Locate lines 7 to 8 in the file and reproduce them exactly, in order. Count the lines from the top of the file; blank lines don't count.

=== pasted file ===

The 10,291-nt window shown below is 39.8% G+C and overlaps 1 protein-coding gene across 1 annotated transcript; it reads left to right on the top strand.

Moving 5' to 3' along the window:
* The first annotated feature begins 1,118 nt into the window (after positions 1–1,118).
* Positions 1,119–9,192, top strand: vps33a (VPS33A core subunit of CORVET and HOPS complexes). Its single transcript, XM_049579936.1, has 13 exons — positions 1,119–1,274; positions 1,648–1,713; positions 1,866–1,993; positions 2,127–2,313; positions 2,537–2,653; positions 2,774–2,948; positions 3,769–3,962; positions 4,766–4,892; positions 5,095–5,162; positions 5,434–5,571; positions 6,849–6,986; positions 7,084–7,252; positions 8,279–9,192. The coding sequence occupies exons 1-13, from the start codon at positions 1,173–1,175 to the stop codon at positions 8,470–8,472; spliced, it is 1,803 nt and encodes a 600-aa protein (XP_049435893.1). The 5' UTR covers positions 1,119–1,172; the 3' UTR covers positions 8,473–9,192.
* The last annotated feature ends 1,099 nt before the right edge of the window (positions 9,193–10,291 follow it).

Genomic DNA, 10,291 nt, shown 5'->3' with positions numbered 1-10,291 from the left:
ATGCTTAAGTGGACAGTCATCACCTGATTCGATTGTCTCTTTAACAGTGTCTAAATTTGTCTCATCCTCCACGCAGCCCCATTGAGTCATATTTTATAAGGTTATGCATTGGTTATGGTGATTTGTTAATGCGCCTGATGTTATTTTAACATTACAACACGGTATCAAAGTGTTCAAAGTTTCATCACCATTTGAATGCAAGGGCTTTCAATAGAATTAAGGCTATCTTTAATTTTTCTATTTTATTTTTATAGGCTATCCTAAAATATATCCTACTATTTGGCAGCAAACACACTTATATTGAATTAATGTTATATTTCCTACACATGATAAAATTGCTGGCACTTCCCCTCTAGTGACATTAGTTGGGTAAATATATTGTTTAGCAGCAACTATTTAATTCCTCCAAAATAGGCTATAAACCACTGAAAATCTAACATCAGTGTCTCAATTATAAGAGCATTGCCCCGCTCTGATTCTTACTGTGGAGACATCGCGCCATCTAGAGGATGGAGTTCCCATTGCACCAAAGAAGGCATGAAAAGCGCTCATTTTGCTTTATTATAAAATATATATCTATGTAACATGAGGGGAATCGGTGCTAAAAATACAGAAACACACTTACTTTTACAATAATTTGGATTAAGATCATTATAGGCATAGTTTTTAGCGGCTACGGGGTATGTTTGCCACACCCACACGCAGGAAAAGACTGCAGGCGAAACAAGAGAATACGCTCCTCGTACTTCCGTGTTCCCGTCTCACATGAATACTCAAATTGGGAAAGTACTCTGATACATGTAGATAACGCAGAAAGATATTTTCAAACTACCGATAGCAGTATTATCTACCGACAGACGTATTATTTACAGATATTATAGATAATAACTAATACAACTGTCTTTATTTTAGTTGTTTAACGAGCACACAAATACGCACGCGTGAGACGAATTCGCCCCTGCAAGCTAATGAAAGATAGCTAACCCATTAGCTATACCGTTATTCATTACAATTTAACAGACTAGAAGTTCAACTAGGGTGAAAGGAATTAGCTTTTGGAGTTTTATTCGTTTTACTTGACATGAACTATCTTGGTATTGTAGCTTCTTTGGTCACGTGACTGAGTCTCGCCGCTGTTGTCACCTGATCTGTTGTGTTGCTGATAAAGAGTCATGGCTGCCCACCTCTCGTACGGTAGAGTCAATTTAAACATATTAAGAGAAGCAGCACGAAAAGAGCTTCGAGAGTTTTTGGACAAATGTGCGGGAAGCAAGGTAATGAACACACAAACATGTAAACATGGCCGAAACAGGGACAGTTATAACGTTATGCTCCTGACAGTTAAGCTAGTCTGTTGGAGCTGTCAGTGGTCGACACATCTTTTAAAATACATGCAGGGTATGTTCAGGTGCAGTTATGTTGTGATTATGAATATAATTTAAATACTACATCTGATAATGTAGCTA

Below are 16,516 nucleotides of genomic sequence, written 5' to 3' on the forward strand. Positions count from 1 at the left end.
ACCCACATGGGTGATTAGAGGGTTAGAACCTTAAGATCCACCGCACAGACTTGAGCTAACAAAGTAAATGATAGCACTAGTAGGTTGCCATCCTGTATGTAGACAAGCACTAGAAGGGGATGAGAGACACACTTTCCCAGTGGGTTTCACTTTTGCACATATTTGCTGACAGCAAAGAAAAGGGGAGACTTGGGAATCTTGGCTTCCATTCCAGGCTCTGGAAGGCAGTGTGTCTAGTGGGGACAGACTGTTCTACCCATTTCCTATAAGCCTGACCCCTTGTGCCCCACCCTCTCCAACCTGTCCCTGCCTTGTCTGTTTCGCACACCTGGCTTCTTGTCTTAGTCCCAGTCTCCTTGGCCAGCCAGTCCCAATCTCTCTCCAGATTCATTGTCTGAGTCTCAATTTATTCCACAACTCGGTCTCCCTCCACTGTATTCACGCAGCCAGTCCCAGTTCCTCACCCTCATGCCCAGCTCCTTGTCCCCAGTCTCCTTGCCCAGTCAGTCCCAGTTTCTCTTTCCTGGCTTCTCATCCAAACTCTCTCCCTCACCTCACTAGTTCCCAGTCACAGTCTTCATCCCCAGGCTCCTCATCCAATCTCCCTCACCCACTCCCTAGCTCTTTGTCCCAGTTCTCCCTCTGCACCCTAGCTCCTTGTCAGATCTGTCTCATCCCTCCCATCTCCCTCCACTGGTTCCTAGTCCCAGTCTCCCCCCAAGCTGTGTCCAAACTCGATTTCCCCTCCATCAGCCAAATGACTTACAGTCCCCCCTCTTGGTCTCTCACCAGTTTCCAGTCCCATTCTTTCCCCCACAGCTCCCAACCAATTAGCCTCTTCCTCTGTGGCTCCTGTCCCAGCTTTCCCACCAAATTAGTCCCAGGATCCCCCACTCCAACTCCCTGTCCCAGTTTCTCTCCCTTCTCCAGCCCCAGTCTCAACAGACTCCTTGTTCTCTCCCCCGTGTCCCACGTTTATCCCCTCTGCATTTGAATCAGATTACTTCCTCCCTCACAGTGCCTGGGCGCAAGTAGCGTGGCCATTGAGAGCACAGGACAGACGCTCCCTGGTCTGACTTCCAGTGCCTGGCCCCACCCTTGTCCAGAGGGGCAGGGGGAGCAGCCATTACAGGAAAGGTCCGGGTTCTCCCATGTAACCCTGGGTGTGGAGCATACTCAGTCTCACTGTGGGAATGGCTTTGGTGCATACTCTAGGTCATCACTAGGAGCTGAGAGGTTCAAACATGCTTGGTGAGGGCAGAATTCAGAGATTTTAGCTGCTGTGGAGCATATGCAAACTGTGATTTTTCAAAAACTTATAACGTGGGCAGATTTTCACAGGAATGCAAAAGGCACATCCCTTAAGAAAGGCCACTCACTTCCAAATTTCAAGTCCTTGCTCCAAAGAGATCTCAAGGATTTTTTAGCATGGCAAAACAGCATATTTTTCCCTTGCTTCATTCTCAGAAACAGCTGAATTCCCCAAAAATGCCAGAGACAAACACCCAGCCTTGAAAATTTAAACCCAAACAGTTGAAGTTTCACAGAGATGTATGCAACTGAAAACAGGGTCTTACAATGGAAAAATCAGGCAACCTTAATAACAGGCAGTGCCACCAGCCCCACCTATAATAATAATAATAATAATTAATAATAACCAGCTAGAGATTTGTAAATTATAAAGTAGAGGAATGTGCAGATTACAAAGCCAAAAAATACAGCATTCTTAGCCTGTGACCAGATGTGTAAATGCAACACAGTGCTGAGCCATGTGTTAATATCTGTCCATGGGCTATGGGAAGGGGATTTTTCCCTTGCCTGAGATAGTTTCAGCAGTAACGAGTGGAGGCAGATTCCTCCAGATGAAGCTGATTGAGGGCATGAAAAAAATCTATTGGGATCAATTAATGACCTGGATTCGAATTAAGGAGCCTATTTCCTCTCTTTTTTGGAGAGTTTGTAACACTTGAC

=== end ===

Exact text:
ATGCTTAAGTGGACAGTCATCACCTGATTCGATTGTCTCTTTAACAGTGTCTAAATTTGTCTCATCCTCCACGCAGCCCCATTGAGTCATATTTTATAAGGTTATGCATTGGTTATGGTGATTTGTTAATGCGCCTGATGTTATTTTAACATTACAACACGGTATCAAAGTGTTCAAAGTTTCATCACCATTTGAATGCAAGGGCTTTCAATAGAATTAAGGCTATCTTTAATTTTTCTATTTTATTTTTATAGGCTATCCTAAAATATATCCTACTATTTGGCAGCAAACACACTTATATTGAATTAATGTTATATTTCCTACACATGATAAAATTGCTGGCACTTCCCCTCTAGTGACATTAGTTGGGTAAATATATTGTTTAGCAGCAACTATTTAATTCCTCCAAAATAGGCTATAAACCACTGAAAATCTAACATCAGTGTCTCAATTATAAGAGCATTGCCCCGCTCTGATTCTTACTGTGGAGACATCGCGCCATCTAGAGGATGGAGTTCCCATTGCACCAAAGAAGGCATGAAAAGCGCTCATTTTGCTTTATTATAAAATATATATCTATGTAACATGAGGGGAATCGGTGCTAAAAATACAGAAACACACTTACTTTTACAATAATTTGGATTAAGATCATTATAGGCATAGTTTTTAGCGGCTACGGGGTATGTTTGCCACACCCACACGCAGGAAAAGACTGCAGGCGAAACAAGAGAATACGCTCCTCGTACTTCCGTGTTCCCGTCTCACATGAATACTCAAATTGGGAAAGTACTCTGATACATGTAGATAACGCAGAAAGATATTTTCAAACTACCGATAGCAGTATTATCTACCGACAGACGTATTATTTACAGATATTATAGATAATAACTAATACAACTGTCTTTATTTTAGTTGTTTAACGAGCACACAAATACGCACGCGTGAGACGAATTCGCCCCTGCAAGCTAATGAAAGATAGCTAACCCATTAGCTATACCGTTATTCATTACAATTTAACAGACTAGAAGTTCAACTAGGGTGAAAGGAATTAGCTTTTGGAGTTTTATTCGTTTTACTTGACATGAACTATCTTGGTATTGTAGCTTCTTTGGTCACGTGACTGAGTCTCGCCGCTGTTGTCACCTGATCTGTTGTGTTGCTGATAAAGAGTCATGGCTGCCCACCTCTCGTACGGTAGAGTCAATTTAAACATATTAAGAGAAGCAGCACGAAAAGAGCTTCGAGAGTTTTTGGACAAATGTGCGGGAAGCAAGGTAATGAACACACAAACATGTAAACATGGCCGAAACAGGGACAGTTATAACGTTATGCTCCTGACAGTTAAGCTAGTCTGTTGGAGCTGTCAGTGGTCGACACATCTTTTAAAATACATGCAGGGTATGTTCAGGTGCAGTTATGTTGTGATTATGAATATAATTTAAATACTACATCTGATAATGTAGCTA

Below are 16,516 nucleotides of genomic sequence, written 5' to 3' on the forward strand. Positions count from 1 at the left end.